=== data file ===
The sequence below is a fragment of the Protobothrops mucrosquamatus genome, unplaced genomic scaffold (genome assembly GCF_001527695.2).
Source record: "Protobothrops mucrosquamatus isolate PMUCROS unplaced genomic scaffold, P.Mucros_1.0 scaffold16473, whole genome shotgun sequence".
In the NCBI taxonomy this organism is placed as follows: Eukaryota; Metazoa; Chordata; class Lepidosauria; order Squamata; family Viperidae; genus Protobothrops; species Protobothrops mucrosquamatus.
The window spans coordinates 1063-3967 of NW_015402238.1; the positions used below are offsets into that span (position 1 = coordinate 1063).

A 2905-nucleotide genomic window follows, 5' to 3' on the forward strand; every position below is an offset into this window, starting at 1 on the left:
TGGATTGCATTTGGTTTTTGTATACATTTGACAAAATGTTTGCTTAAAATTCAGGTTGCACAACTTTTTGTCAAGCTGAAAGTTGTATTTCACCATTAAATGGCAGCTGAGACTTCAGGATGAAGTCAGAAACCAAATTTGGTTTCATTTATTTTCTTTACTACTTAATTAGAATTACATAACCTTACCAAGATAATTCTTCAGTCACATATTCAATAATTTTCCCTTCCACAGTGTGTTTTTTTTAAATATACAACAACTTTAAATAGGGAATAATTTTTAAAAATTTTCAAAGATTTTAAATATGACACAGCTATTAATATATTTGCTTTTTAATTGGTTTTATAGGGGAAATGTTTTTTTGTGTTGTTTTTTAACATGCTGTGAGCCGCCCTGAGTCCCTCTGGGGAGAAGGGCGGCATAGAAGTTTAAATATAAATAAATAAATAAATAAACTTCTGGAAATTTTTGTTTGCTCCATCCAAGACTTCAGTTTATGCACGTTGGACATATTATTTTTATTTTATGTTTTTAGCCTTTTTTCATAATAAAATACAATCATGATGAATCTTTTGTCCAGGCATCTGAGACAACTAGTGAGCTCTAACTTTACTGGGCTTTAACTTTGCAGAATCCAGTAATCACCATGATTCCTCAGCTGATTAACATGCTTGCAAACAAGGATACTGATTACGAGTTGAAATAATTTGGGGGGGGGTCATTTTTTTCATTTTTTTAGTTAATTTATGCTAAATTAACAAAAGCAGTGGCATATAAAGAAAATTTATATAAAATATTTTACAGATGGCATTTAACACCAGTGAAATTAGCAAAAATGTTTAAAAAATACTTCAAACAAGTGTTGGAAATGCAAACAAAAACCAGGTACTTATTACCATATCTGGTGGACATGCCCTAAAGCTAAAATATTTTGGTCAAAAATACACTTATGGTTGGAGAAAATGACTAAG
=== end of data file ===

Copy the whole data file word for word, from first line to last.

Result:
The sequence below is a fragment of the Protobothrops mucrosquamatus genome, unplaced genomic scaffold (genome assembly GCF_001527695.2).
Source record: "Protobothrops mucrosquamatus isolate PMUCROS unplaced genomic scaffold, P.Mucros_1.0 scaffold16473, whole genome shotgun sequence".
In the NCBI taxonomy this organism is placed as follows: Eukaryota; Metazoa; Chordata; class Lepidosauria; order Squamata; family Viperidae; genus Protobothrops; species Protobothrops mucrosquamatus.
The window spans coordinates 1063-3967 of NW_015402238.1; the positions used below are offsets into that span (position 1 = coordinate 1063).

A 2905-nucleotide genomic window follows, 5' to 3' on the forward strand; every position below is an offset into this window, starting at 1 on the left:
TGGATTGCATTTGGTTTTTGTATACATTTGACAAAATGTTTGCTTAAAATTCAGGTTGCACAACTTTTTGTCAAGCTGAAAGTTGTATTTCACCATTAAATGGCAGCTGAGACTTCAGGATGAAGTCAGAAACCAAATTTGGTTTCATTTATTTTCTTTACTACTTAATTAGAATTACATAACCTTACCAAGATAATTCTTCAGTCACATATTCAATAATTTTCCCTTCCACAGTGTGTTTTTTTTAAATATACAACAACTTTAAATAGGGAATAATTTTTAAAAATTTTCAAAGATTTTAAATATGACACAGCTATTAATATATTTGCTTTTTAATTGGTTTTATAGGGGAAATGTTTTTTTGTGTTGTTTTTTAACATGCTGTGAGCCGCCCTGAGTCCCTCTGGGGAGAAGGGCGGCATAGAAGTTTAAATATAAATAAATAAATAAATAAACTTCTGGAAATTTTTGTTTGCTCCATCCAAGACTTCAGTTTATGCACGTTGGACATATTATTTTTATTTTATGTTTTTAGCCTTTTTTCATAATAAAATACAATCATGATGAATCTTTTGTCCAGGCATCTGAGACAACTAGTGAGCTCTAACTTTACTGGGCTTTAACTTTGCAGAATCCAGTAATCACCATGATTCCTCAGCTGATTAACATGCTTGCAAACAAGGATACTGATTACGAGTTGAAATAATTTGGGGGGGGGTCATTTTTTTCATTTTTTTAGTTAATTTATGCTAAATTAACAAAAGCAGTGGCATATAAAGAAAATTTATATAAAATATTTTACAGATGGCATTTAACACCAGTGAAATTAGCAAAAATGTTTAAAAAATACTTCAAACAAGTGTTGGAAATGCAAACAAAAACCAGGTACTTATTACCATATCTGGTGGACATGCCCTAAAGCTAAAATATTTTGGTCAAAAATACACTTATGGTTGGAGAAAATGACTAAG